From In Sudden Darkness (2020), dir. Tayler Montague (all images courtesy New York Film Festival, unless otherwise stated)

Among the shorts programs at this year’s New York Film Festival, one stands out for its celebration of its hometown. As in past years, films in the New York Stories block embody the spirit of a city erroneously declared dead. Others are fictionalized studies, recreations or adaptations; a study in movement or of character.

Sarah Friedland’s Drills opens the program by directing our attention to supposed safety practices. A Boy Scout leader reads an old manual, kids practice a shooting drill, and adults calmly sit at a table for a meeting. The images repeat over and over as Friedland picks up on patterns and dissimilarities alike.

From Drills (2020), dir. Sarah Friedland (image courtesy Sarah Friedland)

Drills is a hypnotic choice to start with, one that leads beautifully into Ricky D’Ambrose’s faux-documentary Object Lessons, or: What Happened Whitsunday. The short follows numerous threads of the same story to an untapped strip of land outside the city, once used to house an art collection. Art and politics collide when the murder of a young woman on the grounds spurs the rise of a xenophobic organization seeking to capitalize on the tragedy. Gorgeously shot on film and cleverly incorporating authentic-looking pieces of evidence, D’Ambrose connects each image — however seemingly unrelated — uniting them in one painful narrative.

Back in more traditional documentary territory, the directing duo of Noah Kloster and Lewie Kloster teamed up with photographer David Godlis to bring his memories and photos of the legendary CBGB bar to life in their tribute Shots in the Dark. Using cut-outs of his snapshots, the directors animate Godlis’ voiceover tales about moving to New York City, finding the club in its punk heyday and taking unforgettable pictures in low light settings. Shots in the Dark is a playful, zine-like imaging of the bygone era, complete with a photo of Godlis in front of the too-fancy storefront that’s taken the bar’s place on the Bowery.

Likewise, Oliver Shahery’s Wild Bill Horsecock is a character-driven documentary, focused on  traveling musician and amatuer porn performer Hayes Johnson, just as allegations of sexual misconduct begin to surface and cause him to lose gigs. Shahery captures his rage and defiance with a fly-on-the-wall approach, watching in real time as the man fails to reckon with his past.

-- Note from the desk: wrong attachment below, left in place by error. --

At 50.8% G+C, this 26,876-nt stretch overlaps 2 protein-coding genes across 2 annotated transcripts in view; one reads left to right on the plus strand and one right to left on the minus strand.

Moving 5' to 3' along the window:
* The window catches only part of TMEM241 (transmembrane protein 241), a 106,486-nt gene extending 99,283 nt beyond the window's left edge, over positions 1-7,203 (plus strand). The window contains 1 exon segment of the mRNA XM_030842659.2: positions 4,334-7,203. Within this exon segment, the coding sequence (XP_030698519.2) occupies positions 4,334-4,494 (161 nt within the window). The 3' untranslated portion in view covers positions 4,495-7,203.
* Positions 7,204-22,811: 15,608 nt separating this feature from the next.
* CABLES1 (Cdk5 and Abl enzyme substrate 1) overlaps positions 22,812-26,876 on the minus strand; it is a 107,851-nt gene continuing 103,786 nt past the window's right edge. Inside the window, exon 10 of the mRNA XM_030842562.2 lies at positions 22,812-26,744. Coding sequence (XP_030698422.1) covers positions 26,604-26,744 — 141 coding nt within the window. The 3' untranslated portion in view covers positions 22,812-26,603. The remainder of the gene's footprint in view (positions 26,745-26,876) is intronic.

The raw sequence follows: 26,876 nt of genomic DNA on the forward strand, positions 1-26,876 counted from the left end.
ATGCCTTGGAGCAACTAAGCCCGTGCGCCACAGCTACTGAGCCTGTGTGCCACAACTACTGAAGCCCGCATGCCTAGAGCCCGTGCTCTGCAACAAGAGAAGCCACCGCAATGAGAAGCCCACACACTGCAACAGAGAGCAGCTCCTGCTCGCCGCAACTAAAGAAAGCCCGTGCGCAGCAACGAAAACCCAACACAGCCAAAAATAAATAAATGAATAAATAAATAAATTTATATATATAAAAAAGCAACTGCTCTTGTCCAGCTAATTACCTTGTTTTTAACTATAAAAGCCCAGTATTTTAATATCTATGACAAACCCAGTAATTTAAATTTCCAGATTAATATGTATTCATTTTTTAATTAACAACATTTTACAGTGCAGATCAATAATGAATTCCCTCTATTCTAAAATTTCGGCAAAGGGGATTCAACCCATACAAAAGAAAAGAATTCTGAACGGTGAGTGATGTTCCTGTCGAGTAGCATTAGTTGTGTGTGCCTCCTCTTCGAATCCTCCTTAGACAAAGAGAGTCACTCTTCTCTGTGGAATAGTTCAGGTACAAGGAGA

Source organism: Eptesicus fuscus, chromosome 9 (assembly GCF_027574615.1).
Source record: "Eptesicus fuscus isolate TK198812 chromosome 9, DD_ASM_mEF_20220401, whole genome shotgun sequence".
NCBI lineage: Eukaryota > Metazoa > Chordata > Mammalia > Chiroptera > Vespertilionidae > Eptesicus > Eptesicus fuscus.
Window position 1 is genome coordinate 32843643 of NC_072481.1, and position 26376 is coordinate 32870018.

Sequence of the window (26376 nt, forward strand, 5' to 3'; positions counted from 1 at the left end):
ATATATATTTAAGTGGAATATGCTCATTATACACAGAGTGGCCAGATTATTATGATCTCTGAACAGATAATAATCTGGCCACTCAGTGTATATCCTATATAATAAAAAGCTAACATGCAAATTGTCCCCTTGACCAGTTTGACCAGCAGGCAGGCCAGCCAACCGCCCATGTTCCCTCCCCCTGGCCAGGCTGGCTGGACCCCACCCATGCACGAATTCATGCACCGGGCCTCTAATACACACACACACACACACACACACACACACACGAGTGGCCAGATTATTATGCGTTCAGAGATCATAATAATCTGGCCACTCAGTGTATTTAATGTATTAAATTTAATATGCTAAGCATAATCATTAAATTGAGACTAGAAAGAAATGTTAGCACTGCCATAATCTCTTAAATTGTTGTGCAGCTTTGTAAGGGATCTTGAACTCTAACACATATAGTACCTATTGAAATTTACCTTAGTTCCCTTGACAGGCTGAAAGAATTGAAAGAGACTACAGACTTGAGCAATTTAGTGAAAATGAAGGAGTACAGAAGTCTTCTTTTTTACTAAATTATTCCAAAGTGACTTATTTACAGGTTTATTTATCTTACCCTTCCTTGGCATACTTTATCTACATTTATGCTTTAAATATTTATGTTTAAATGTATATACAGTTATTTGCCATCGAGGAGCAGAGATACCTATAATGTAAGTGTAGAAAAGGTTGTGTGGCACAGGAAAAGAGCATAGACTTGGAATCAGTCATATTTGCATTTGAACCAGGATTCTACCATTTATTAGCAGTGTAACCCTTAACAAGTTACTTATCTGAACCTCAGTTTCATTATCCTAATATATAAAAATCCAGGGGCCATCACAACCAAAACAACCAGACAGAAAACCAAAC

From The Chicken (2020), dir. Neo Sora (image courtesy Zakkubalan)

Pivoting slightly, the program weaves narrative fiction back into the mix with Neo Sora’s short, The Chicken. Ahead of the birth of his first child, a man welcomes his Japanese cousin to New York City, taking him on a day-long excursion that includes a tour of his new Chinatown apartment, helping a stranger in an emergency, and buying a live chicken for dinner — which does not go according to plan. It’s a sweet, day-in-the-life-in-the-city journey that becomes unforgettable by dinner’s end.

In a similar way, Tayler Montague’s In Sudden Darkness also revolves around family, transporting viewers back to the recent history of the 2003 blackout in New York City filtered through the eyes of a little girl. She watches her parents and the world around her adapt to their new reality and looks on with curiosity. Beautifully shot and featuring wonderful performances — including a cameo by the director herself — Montague’s short is a nostalgic trip back into childhood, focusing on her character’s most striking memories during a time of uncertainty, be it a sunset with her mom doing her hair, time spent with her dad in his car enjoying the A/C, or watching her parents come together and dance to an old favorite song.

From The Isolated  (2020), dir. Jay Giampietro

The last short of the program is a timely one. Jay Giampietro’s The Isolated stitches together the many voicemails of a concerned friend — an eccentric but cautiously optimistic type — who lives alone and muddles through the challenges of pandemic life in the city with a little help from friends, including the director. In the background, Giampietro captures the scenes of a changed New York City: discarded face masks litter the streets, marches stretch on for countless blocks of boarded-up storefronts, both from the pandemic and the protests, creating a portrait of an individual as one part of an collective experience.

New York Stories is now streaming online through September 23 at 8pm as part of New York Film Festival. 

Monica Castillo is a writer and critic based in New York City. Her work has appeared in the New York Times, Washington Post, Village Voice,, Remezcla, the Guardian, Variety, NPR, and Boston...